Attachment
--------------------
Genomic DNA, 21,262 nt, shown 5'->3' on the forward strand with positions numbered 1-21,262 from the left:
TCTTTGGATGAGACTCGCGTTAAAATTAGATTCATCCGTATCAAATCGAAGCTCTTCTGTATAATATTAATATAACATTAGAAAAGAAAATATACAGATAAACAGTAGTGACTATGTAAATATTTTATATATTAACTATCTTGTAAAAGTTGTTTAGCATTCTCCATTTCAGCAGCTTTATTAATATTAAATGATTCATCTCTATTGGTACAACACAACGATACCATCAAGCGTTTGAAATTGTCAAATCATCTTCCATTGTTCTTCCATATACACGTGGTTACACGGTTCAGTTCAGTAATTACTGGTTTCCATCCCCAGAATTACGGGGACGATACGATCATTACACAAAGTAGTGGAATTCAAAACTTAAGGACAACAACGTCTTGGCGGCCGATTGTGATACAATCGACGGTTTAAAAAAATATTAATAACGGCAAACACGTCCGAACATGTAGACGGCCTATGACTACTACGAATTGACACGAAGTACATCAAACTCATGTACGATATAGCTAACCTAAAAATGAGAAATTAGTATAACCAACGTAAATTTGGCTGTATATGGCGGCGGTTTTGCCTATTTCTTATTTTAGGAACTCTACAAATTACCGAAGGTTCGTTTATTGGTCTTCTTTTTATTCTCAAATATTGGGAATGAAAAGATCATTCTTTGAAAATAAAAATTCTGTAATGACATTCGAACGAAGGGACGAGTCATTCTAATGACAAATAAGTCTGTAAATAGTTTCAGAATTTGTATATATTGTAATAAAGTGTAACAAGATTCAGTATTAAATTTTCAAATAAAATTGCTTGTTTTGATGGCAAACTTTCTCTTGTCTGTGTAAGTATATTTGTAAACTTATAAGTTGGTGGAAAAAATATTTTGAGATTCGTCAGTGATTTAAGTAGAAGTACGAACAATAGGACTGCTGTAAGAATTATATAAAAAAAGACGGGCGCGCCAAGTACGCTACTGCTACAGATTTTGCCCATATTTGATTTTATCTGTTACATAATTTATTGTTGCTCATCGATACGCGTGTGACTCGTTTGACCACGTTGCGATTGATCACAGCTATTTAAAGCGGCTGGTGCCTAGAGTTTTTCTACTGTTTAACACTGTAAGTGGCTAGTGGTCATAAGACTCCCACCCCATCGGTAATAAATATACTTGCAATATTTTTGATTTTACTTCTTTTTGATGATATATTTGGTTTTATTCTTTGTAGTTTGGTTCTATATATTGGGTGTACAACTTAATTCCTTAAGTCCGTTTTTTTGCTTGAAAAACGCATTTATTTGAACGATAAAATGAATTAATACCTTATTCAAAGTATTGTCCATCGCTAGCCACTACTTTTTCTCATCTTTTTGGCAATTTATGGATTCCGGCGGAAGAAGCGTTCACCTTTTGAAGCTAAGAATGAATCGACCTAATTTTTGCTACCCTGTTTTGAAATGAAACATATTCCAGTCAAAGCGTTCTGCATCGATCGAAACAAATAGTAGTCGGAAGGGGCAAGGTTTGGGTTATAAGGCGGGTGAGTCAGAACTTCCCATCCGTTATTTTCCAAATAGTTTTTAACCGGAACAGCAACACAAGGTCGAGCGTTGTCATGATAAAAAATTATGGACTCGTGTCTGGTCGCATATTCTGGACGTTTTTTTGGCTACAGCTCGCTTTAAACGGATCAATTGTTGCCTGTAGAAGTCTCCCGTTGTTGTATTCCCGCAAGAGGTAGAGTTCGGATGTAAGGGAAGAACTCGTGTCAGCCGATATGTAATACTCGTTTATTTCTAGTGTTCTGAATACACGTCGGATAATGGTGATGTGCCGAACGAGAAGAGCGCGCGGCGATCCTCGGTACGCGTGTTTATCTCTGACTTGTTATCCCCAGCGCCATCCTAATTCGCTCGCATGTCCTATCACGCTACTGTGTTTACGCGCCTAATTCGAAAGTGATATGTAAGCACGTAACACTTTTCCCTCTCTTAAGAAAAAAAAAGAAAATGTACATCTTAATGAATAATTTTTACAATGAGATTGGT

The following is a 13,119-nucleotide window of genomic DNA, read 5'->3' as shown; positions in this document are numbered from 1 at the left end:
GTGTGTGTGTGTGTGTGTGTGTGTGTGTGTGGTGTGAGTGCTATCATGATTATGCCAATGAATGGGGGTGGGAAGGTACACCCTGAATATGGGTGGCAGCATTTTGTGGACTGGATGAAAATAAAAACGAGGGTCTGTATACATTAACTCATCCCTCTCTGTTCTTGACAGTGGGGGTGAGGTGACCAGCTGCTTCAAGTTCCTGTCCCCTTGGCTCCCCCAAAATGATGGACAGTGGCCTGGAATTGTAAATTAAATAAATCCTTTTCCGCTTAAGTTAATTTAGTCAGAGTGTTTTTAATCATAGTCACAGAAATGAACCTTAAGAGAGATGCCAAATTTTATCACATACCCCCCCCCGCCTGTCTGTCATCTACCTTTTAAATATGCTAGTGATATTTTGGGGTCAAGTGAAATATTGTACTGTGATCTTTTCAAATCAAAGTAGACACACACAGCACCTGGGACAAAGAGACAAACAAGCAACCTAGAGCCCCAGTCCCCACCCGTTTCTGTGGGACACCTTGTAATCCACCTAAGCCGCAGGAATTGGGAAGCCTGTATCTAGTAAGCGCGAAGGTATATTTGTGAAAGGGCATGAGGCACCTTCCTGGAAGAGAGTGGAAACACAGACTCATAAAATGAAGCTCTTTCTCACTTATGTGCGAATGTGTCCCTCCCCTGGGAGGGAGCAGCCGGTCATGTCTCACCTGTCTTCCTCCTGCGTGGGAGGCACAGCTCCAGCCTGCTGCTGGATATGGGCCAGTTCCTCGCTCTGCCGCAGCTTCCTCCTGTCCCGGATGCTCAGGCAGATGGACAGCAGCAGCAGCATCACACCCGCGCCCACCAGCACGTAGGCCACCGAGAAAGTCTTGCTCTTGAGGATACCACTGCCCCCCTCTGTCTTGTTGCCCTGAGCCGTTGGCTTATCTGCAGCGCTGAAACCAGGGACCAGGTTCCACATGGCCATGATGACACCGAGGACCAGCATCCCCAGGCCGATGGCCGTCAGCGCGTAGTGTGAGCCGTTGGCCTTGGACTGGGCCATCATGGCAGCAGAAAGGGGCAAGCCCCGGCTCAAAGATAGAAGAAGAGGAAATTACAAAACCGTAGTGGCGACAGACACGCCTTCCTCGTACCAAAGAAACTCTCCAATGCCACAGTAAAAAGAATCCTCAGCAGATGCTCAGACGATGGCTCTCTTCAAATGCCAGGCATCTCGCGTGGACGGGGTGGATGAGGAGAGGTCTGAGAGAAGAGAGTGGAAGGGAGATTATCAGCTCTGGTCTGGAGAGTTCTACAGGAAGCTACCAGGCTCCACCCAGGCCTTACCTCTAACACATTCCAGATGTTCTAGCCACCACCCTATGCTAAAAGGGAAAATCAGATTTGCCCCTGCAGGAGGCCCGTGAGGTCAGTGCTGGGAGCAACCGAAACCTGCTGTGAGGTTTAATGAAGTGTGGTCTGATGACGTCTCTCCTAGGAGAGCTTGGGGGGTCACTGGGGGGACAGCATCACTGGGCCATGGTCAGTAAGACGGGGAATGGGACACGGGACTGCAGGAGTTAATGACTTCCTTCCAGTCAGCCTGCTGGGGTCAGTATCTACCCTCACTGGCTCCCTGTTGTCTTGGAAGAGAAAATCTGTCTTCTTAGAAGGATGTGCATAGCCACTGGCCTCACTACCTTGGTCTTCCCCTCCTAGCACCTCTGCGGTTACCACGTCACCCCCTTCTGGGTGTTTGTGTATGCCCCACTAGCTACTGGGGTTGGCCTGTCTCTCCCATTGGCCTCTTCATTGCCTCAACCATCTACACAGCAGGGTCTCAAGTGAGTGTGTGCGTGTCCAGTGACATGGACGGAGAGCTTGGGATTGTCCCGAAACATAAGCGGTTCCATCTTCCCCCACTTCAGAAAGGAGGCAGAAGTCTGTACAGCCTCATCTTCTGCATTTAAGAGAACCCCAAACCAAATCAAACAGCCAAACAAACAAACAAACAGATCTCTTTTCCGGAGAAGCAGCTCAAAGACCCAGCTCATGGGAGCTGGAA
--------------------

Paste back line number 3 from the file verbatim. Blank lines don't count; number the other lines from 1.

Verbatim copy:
The following is a 13,119-nucleotide window of genomic DNA, read 5'->3' as shown; positions in this document are numbered from 1 at the left end: